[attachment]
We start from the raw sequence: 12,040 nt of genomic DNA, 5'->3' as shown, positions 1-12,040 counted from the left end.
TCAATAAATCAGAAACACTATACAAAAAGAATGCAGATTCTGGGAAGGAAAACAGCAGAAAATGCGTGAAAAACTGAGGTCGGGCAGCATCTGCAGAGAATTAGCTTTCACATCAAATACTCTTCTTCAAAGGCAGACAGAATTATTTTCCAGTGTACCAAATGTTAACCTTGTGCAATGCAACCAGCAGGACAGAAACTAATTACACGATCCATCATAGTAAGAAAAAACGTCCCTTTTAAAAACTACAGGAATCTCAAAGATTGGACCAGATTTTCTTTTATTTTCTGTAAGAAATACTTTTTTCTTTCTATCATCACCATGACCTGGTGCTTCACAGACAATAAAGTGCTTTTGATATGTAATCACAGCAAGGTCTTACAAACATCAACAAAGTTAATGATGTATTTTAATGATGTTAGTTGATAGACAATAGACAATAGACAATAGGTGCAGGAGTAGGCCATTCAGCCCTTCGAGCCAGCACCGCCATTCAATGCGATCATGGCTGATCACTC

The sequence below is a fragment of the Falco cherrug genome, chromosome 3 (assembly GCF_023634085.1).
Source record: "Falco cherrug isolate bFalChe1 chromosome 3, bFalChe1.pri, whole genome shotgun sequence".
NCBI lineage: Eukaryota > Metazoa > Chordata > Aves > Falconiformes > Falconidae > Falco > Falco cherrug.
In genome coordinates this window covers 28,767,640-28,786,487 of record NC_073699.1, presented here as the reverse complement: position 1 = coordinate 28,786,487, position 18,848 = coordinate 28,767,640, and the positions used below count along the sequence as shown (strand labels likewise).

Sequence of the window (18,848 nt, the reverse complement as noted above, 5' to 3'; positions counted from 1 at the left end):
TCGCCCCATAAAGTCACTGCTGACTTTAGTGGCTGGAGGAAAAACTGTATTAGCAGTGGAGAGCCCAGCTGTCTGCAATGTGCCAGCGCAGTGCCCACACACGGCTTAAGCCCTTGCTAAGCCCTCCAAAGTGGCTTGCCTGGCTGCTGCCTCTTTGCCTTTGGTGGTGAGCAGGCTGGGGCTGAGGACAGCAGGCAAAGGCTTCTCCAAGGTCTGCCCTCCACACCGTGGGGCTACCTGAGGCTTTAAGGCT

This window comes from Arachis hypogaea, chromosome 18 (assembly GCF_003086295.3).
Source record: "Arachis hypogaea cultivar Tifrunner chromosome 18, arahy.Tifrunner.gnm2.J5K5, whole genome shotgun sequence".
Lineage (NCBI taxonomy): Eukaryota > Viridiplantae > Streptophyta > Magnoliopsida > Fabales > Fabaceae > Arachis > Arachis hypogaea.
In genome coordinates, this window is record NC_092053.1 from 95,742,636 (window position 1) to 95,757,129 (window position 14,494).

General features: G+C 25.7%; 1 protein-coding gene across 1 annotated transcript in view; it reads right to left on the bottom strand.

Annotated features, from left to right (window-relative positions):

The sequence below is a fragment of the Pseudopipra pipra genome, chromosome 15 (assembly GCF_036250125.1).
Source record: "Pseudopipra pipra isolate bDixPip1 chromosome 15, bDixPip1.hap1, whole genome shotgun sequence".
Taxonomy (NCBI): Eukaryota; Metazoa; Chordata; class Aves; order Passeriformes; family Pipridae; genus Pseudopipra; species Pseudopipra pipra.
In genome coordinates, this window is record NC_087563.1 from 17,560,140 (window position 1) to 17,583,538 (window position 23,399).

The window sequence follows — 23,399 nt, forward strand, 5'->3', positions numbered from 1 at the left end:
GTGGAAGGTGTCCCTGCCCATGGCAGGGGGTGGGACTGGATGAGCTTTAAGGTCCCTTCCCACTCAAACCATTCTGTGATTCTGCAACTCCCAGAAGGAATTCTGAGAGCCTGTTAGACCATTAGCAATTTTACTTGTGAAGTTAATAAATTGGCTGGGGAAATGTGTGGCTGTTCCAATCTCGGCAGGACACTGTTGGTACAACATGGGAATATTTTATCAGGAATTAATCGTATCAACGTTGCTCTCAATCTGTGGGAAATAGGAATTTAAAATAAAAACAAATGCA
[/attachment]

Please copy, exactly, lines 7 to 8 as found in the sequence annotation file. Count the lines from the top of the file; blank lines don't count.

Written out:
Sequence of the window (18,848 nt, the reverse complement as noted above, 5' to 3'; positions counted from 1 at the left end):
TCGCCCCATAAAGTCACTGCTGACTTTAGTGGCTGGAGGAAAAACTGTATTAGCAGTGGAGAGCCCAGCTGTCTGCAATGTGCCAGCGCAGTGCCCACACACGGCTTAAGCCCTTGCTAAGCCCTCCAAAGTGGCTTGCCTGGCTGCTGCCTCTTTGCCTTTGGTGGTGAGCAGGCTGGGGCTGAGGACAGCAGGCAAAGGCTTCTCCAAGGTCTGCCCTCCACACCGTGGGGCTACCTGAGGCTTTAAGGCT